When they smash my car window they are expressing their anger and frustration and, as Gandhi says, maybe that is what they need to do in order to come to a place where they can take control of their circumstances and begin to love again. I vent my anger and frustration, when I see my smashed window, by bursting into tears and maybe ranting and raving verbally for a while. I'm entitled to do that to get rid of my anger until I can get a grip and come around to love again.

Very recently someone said to me that if I have money in my pocket and food in my fridge I belong to six percent of the worlds population. I don't know just how accurate this is but isn't it an horrific thought?

It is not always about money, they can get that by foul means or fair. It is about education, empowerment, equality, job opportunities. They don't want charity; handouts. Charity demeans them. When you give handouts to people you are telling them they are not equal to you. Instead, find ways to enable them to achieve their potential. They should have the same percentage of intelligence and talents per head of population that wealthier people have, they just don't have the means to explore them.

When we serve the disadvantaged we need to do so from an understanding of their circumstances and culture. Today a girl I have been supporting brought her NCVA certificate in pre nursing studies to show me. She wants to be a Midwife. She doesn't have a Leaving Cert. When I first started making enquiries for her I was laughed at. Obstacle after obstacle was put up in front of her. She is now twenty two, a lone parent with two children. She comes from a family where her mother is an alcoholic, her sister a drug addict with a child in care and her brother in prison for dealing. She had been out of school since she was sixteen. She did her study at night when the children were asleep. I lent her books and helped her with her assignments. She is thrilled with herself and I'm thrilled with her for getting through the first leg of a long journey. I'm delighted with her for sticking it out against all the odds. We are now going to discuss the next move for her. There is no point in providing courses for the likes of this girl unless easy access to child care is available and opportunity for evening study. Her domestic responsibilities must be taken account of and allowances made.

I feel I only pay lip service to Christian values and I'm not proud of it. We mustn't focus on the disadvantaged, we must focus on us. Don't ask "where have they gone wrong? How can we convert them?" Convert them to what? Our selfish ways! Ask, rather, "where have we gone wrong? What do we need to do to be converted?"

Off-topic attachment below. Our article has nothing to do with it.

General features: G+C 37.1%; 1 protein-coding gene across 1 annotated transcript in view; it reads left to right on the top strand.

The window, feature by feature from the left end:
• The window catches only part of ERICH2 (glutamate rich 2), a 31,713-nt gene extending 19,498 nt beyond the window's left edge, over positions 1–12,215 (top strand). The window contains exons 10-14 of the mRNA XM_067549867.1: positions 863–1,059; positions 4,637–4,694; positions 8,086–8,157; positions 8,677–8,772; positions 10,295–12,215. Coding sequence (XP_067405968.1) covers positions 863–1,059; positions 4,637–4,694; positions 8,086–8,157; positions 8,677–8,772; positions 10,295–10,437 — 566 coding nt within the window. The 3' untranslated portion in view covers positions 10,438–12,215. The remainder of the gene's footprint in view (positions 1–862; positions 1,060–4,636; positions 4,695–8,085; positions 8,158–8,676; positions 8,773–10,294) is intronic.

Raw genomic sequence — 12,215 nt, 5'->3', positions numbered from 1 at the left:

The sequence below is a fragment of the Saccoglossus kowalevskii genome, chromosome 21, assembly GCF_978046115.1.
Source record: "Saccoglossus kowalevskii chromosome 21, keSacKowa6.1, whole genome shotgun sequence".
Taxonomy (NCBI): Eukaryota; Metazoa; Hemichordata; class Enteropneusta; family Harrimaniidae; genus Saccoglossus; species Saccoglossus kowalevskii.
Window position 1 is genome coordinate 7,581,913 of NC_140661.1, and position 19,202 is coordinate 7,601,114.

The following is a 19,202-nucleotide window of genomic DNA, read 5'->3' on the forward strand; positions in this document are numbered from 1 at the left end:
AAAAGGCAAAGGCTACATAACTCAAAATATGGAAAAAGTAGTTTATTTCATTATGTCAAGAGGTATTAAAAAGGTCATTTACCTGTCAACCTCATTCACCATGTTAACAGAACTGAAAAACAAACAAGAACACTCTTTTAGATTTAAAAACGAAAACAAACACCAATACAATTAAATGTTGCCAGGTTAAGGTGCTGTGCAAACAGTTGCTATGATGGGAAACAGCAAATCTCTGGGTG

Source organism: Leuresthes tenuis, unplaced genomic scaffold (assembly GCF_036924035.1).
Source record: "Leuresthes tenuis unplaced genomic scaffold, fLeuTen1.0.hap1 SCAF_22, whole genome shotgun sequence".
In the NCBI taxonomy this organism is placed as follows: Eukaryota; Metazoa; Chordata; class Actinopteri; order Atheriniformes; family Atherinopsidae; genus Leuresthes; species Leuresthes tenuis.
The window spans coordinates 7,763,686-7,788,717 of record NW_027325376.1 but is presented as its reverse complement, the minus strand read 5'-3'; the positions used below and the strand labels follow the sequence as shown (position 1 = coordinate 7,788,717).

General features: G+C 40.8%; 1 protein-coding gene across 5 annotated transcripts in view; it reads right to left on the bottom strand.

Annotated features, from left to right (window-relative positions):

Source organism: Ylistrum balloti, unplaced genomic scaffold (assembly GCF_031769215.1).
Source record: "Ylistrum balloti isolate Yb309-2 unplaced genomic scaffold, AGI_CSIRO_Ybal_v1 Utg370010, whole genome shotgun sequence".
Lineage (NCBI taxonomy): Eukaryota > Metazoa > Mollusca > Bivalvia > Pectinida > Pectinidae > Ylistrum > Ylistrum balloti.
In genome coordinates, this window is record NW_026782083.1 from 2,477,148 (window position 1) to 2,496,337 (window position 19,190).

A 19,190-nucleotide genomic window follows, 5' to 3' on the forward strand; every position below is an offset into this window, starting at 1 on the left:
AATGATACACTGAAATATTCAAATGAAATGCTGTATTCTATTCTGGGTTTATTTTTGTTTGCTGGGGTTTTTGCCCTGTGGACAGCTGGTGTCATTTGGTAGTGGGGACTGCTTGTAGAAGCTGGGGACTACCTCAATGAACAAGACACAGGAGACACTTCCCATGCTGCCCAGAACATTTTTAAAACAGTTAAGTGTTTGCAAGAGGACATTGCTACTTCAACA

-- Anonymous, November 22, 2001

Anne Marie Lee. Nov.26th '01 My Theology: Continued.

I have described two ways in which God communicates with me: 1, The "Knowing" experience, where I seem to be an instrument in God's work with others. 2, Direct contact like an electric shock, where the Spirit meets Herself in the person I meet, or where She communicates directly with me. This later seems to be just for me.

In these two all I need to do is be open to the experience, and to be directed by it where necessary. Now, I know I'm not as open as I could be. I also know that human nature holds me back, but it is my knowledge of human nature and the experiences of God that I have which allow me to separate God from Institutional Church. It is like moving items around from folder to folder on the computer. You click on to an item and its ghost lifts off and travels with the mouse until it is deposited in a different place. God travels with me, accepts me where I'm at. He does this directly and through people. I think I would put these experiences into the sacred theology category. They are dependant on Faith and Grace. God leads me and I'm more than happy to follow. The Institutional Church pushes me, or tries to, and I dig my heels in. I suppose there is a sadness in me for people who cannot distinguish between relationship with God and Institutional Church. They cannot cope with the Church and when they walk away, they walk away from God too. In my imagination a golden thread - the Holy Spirit - runs through the Institutional Church from the time of Jesus and this is what gives the Church its integrity. It was when I was with the Jesuits that I began to have this image. They showed me a different side of Church.

Maybe it comes down to commitment. I heard a Pastor on a Sunday Service on TV yesterday talking about a black athlete in an Olympic Games. The athlete fell in the last lap of a race and was unable to get up. A man ran out from among the spectators, lifted the young athlete up from the ground, held him upright and walked him to the finishing line despite his great pain. When interviewed afterwards the athlete said his country sent him to the Olympics not to start a race, nor even to win it but, to finish it. The man who helped him was his father. That is commitment.

In our world there is a lot of emphasis placed on love and our need to be loved which is admirable and true. We will flourish if we are loved. However it is my experience that commitment is a higher value than love. Maybe that is because the word love is misused and misunderstood. Commitment isn't understood either and too often goes untried. God loves us, we are told. I know that God has an incredible commitment to us. Love and commitment go together but somewhere along the line they have become separated in the minds of many people.

Looking at things from a purely human perspective, there are people I am committed to but I couldn't put my hand on my heart and say that I love them. The Institutional Church is a bit like that for me. I don't love it but I have a commitment to it.

"Love your neighbour as yourself." This request gave me a lot to think about over the years. What if I don't love myself? How can I love my neighbour?

Being committed is something you determine to do. Loving is something that happens to you. Often, in love, your mind has no control over your heart. With commitment your mind is in full control. Commitment is what gets you through the dark times, the depressions and disappointments. It gets you through the times when you feel there is no response, no return. This is so whether you feel the issue is spiritual or purely human. (Even though both intermingle all the time and faith is involved too.).

This may not make too much sense but it is clarifying things bit by bit for me. Thanks for bearing with me. AM

-- Anonymous, November 27, 2001